Often Russell Perkins underlines the connections and the complementarity between different chapters. This helps us understand anew several connected aspects of God's love and how privileged we are to have a true Master, who is at the same time Spiritual Teacher, friend, father, protector and beloved. It is a book so rich and deep and at the same time so practical, humane and sweet that it can help us refocus our understanding not only of our life as a satsangi living in the world, but also of life in general. The central message of the book is that the best thing for us is to adopt the point of view of the Master. No imposition, no law, no punishment, no hell, just a switch of angle of vision, which if followed, will change our ways and make us much happier and relieved and filled with peace and joy than we are. He explains it through and through in the first half of the book. And he applies it to our day to day living, within our families, with our parents or our children, our spouses, friends and relations, in all the practical situations that matter to us.
The book shifts in tone after the Beatitudes and this shift perhaps culminates in chapters 21, 24, 26, 27, when, after stressing from the start and all along the importance of not judging others, root cause of so many evils, it comes to what the author calls The Golden Rule : "In everything, do to others as your would have them do to you" (Matthew 7:12). Usually we treat others as we have been treated, which is completely different. Throughout the book Russell Perkins insists on the importance of avoiding criticism of others, on the importance of love and forgiveness (as opposed to power and justice). He reminds us of the answer Sant Ji gave to Mr. Oberoi when the latter asked him what retards progress the most : "Criticism of others. While one has even the tiniest bit within oneself, the inner way will not open up."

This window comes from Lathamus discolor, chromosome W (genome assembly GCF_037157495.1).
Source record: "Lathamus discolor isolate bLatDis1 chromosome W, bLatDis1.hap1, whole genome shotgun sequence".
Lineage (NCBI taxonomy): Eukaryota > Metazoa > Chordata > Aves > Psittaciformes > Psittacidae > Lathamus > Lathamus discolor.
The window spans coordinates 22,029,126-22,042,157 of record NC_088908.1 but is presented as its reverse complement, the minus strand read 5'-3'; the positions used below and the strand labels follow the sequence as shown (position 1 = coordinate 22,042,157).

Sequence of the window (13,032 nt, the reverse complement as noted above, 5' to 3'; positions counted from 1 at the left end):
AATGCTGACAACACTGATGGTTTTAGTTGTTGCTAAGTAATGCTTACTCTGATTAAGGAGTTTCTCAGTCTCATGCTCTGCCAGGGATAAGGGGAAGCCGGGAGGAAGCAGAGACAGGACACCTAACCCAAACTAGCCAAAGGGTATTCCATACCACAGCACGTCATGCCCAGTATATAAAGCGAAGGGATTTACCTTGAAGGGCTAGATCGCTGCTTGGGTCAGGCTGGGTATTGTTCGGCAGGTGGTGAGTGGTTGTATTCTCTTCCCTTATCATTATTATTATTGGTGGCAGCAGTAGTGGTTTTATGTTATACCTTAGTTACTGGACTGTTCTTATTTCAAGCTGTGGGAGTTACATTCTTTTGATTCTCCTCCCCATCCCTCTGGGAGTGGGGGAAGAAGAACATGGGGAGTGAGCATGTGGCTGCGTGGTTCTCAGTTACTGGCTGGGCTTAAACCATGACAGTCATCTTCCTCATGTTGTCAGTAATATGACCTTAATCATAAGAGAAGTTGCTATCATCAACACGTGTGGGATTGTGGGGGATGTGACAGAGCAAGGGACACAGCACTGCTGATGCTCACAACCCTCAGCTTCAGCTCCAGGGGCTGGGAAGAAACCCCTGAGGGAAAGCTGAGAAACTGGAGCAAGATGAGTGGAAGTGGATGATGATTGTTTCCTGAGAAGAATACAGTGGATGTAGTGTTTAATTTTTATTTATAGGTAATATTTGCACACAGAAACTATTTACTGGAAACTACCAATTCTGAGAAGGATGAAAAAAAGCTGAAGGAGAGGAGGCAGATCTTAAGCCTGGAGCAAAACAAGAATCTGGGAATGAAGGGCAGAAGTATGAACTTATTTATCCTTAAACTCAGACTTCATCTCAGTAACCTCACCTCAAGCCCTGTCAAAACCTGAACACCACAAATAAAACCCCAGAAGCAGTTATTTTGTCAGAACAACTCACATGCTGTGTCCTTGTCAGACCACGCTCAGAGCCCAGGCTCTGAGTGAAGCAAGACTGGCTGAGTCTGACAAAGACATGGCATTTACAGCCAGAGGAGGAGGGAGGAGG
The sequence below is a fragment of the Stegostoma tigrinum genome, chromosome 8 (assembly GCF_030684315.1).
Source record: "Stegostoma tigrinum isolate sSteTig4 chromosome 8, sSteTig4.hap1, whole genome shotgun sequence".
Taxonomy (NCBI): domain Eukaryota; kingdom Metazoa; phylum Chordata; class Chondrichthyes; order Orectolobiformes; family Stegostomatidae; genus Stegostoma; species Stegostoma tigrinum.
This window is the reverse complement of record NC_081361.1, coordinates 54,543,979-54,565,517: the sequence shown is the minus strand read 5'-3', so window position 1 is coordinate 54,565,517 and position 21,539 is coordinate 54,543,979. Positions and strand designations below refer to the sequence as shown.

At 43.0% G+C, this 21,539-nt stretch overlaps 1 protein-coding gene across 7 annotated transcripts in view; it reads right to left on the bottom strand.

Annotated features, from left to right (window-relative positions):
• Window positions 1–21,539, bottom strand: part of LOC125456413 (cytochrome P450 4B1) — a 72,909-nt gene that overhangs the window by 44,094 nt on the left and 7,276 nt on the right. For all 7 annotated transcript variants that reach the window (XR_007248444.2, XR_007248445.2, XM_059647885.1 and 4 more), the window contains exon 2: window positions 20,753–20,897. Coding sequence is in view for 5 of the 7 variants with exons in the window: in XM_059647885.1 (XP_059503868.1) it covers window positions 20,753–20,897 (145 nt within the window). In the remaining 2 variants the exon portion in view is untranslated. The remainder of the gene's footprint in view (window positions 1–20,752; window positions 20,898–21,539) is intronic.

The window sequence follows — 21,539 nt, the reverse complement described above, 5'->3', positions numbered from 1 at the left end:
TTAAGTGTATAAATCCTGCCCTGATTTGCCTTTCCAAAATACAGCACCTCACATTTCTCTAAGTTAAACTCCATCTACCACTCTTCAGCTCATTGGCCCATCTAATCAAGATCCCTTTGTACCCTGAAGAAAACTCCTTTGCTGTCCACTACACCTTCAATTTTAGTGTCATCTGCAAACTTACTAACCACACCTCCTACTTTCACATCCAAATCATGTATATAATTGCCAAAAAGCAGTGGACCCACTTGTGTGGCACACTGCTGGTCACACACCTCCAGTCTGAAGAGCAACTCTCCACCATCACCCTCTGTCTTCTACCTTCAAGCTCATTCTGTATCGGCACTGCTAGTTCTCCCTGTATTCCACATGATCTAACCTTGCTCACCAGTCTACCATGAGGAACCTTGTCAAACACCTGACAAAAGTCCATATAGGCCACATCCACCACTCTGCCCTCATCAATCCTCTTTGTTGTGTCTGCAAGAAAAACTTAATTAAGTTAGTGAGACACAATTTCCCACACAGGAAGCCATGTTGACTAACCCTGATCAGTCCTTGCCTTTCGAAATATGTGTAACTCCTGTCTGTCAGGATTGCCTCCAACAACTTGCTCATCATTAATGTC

All subjects are always seen from the perspective of the whole, and the same meanings are shown to be present in the Judaic tradition, in Gnosticism, in Hinduism and Buddhism (Russell Perkins often quotes the apocryphal Gospel of Thomas, so close to the Masters' teachings.) but it is not a discussion in theology. It is rather a series of thirty beautiful satsangs which contain a wealth of human experience and satsangi experience, coupled with a lot of learning.
Published and presented to Sant Ji around Christmas 1994, The Stranger of Galilee is one great example of what Sawan Singh meant by "Books that matter". On returning from India, Russell Perkins explained in Satsang that Sant Ji looked carefully at the book for a while, and said that it would help many people and that Russell should write more such books. In Italy last summer Sant Ji stated again that this book, together with The Ambrosial Hour, should be read by everyone : "Those who have read that have gotten much inspiration. Even in our India, those who have read it, they have praised it a lot. So you should get that book also and read it (2) ".
1. This is the title of Russell Perkins' earlier book : The Impact of a Saint, Meetings with Kirpal Singh and Ajaib Singh 1963-1976, Sant Bani Ashram, 1980.
2. See Sant Bani Magazine, Vol.21, No. 4, October 1996, p.21.